Around the web this week: March 27

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From Easter traditions and Peep dioramas to the Pennsylvania state budget and ag careers, here are 10 stories from around the web to read this week:

Easter breads

Ever wonder about some of the traditional Easter breads, like hot cross buns, tsoureki and babkas? Philadelphia Media Enquirer explains where the baked goods originated from and how they’re made.

Peeps

All in the name of fun and creativity, Washington Post hosted its fourth annual Peeps Diorama Contest. The winner is a representation of presidential Republican candidate Donald Trump’s brain, in Inside Out fashion. Runners-up include “Peepilton the Musical” (a rendition of the sold-out Broadway Hamilton) and a tribute to Albert Einstein’s prediction of gravitational waves.

Ag careers

Results from an online survey show that 3 percent of college graduates and 9 percent of millennials are interested in an agricultural career. The survey was conducted for Land O Lakes, a U.S. ag cooperative.

What does this mean for the future, with a growing population and highly-skilled ag job openings? The Des Moines Register says that companies are working to change the image of agriculture, promote opportunities about food and science and show that farmers aren’t just needed in the fields. Adding to that, the Morris Herald-News (Illinois) says that there’s a shortage of agriculture teachers, as some new graduates gravitate to the ag industry instead of to teaching positions.

Cost-effective gardening

Growing food in your garden gives you access to fresh food produced with your own labor, but is it always worth it?

WTOP shares that not all garden vegetables are worth the money, based on the costs of water, soil amendments and their costs at the grocery store. Check out the 10 most cost-effective and the 10 least cost-effective vegetables that gardeners grow at home. Maybe all of those rows of beans aren’t worth the effort after all…

Pennsylvania state budget

The Pennsylvania state budget impasse has ended. Pittsburgh Post-Gazette says that Gov. Tom Wolf, a Democrat, would not sign the appropriations bill, but would allow it to become law without his signature. Bills will also be able to give money to state-related universities without his signature, which was a concern for Penn State’s ag college and Extension.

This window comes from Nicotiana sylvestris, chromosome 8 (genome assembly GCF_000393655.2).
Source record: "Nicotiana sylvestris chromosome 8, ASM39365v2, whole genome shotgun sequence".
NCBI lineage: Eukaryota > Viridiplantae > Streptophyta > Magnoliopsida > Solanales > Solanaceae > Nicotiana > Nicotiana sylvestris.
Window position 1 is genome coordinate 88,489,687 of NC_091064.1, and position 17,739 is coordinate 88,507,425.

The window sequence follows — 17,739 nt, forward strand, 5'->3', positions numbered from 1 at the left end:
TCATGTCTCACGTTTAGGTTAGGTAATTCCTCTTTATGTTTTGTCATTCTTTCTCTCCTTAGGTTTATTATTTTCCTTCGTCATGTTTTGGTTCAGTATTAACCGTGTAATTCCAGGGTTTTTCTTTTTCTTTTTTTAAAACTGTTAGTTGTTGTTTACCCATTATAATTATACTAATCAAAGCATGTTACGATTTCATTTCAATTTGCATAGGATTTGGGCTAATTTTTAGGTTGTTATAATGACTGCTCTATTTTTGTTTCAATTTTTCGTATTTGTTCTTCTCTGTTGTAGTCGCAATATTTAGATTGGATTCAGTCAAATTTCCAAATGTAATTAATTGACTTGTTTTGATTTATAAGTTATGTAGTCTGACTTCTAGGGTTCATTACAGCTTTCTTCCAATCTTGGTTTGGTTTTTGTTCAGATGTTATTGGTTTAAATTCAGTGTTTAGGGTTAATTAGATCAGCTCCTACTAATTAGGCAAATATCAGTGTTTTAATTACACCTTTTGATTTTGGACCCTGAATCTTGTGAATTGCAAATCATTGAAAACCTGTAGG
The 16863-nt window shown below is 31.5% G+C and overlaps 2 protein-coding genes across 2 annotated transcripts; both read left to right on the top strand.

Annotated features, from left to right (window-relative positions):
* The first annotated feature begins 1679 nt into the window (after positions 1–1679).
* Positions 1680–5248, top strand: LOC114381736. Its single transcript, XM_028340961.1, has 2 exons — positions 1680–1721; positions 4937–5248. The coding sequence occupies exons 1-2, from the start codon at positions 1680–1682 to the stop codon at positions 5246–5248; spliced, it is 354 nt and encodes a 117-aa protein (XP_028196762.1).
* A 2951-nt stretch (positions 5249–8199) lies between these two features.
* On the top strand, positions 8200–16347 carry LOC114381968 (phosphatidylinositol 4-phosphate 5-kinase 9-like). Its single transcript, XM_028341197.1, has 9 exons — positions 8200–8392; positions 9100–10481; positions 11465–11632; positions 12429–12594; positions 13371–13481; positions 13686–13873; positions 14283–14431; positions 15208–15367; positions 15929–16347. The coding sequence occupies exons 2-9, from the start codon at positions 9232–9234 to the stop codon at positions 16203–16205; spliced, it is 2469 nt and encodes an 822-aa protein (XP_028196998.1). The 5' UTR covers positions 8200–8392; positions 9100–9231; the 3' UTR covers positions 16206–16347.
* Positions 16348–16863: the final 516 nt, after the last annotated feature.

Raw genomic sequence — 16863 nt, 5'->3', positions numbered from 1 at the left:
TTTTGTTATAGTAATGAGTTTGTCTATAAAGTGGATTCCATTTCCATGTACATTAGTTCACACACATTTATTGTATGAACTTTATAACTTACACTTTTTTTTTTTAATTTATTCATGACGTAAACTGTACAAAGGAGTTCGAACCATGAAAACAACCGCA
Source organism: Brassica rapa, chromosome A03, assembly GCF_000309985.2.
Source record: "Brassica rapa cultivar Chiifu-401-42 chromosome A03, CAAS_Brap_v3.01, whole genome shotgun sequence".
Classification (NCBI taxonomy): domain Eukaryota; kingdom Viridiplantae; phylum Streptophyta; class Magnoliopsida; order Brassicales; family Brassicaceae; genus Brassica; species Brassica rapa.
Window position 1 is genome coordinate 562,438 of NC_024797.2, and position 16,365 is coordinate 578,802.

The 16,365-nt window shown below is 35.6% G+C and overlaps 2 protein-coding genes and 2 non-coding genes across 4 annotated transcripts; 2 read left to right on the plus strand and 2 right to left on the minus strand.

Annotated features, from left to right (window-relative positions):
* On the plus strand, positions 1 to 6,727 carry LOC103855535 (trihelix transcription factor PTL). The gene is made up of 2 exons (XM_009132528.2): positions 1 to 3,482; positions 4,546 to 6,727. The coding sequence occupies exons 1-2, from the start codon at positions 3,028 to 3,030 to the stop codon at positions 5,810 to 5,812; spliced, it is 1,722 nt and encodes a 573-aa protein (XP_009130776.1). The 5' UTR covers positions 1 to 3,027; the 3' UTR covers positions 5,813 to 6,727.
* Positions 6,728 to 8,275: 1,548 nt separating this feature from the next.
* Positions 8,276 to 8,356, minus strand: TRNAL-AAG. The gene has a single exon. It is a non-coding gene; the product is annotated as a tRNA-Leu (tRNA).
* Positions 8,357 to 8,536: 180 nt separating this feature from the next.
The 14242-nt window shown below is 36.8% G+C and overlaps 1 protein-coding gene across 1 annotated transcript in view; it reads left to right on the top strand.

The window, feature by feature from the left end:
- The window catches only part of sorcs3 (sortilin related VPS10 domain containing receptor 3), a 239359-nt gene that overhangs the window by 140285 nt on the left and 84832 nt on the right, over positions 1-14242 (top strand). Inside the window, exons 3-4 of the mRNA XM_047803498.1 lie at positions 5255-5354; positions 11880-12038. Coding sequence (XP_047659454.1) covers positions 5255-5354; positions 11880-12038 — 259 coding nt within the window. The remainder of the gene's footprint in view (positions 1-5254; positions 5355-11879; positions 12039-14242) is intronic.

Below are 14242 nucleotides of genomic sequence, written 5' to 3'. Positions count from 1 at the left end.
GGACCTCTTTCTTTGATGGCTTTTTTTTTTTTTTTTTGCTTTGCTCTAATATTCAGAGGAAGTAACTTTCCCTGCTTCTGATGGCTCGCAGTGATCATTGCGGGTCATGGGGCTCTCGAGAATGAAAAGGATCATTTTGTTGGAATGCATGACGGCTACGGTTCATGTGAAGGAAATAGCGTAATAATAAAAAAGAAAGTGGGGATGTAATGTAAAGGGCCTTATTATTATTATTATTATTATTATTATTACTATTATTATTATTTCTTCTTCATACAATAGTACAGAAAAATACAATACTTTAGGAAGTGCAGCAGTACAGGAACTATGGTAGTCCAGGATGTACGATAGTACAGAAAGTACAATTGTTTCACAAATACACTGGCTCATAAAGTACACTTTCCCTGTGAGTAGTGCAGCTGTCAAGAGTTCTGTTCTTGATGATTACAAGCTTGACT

“The Foodnited States of America”

Admit it, playing with your food can be fun. Mental Floss shares images of all 50 states made into food puns.

Spoiler alert: Ohioatmeal Raisin

‘Skinny fat’

Type 2 diabetes doesn’t discriminate. That’s what TIME tells us in the story of a young woman, who was diagnosed with the disease at age 16, even though she was always thin. Read more about how visceral fat — the type that can coat organs — may lead to major health problems.

Garden inspiration

It’s officially been spring for a week now, but we’ve already experienced lingering symptoms of winter. To cheer us up, we took a look at some urban gardens, featured by Baltimore Magazine. They may be small, but they have big impacts on backyards.

Is sucralose safe?

Sucralose — the sweetener found in Splenda — caused an increase in some types of cancer in mice in a study, but what will it do to humans? National Geographic’s The Plate dives deeper into what other studies have concluded, including one released last month by an independent Italian academy.

Weather out west

Visalia Times-Delta says that climate change could impact weather in the West, and thus impact food production, the environment and electrical generation at dams. The U.S. Bureau of Reclamation studied eight rivers in the western U.S. that could be impacted by changing rain and snow amounts. The study’s results vary by region because of differences in terrain and weather patterns. Regardless, the agency suggested tactics to deal the possible changes.

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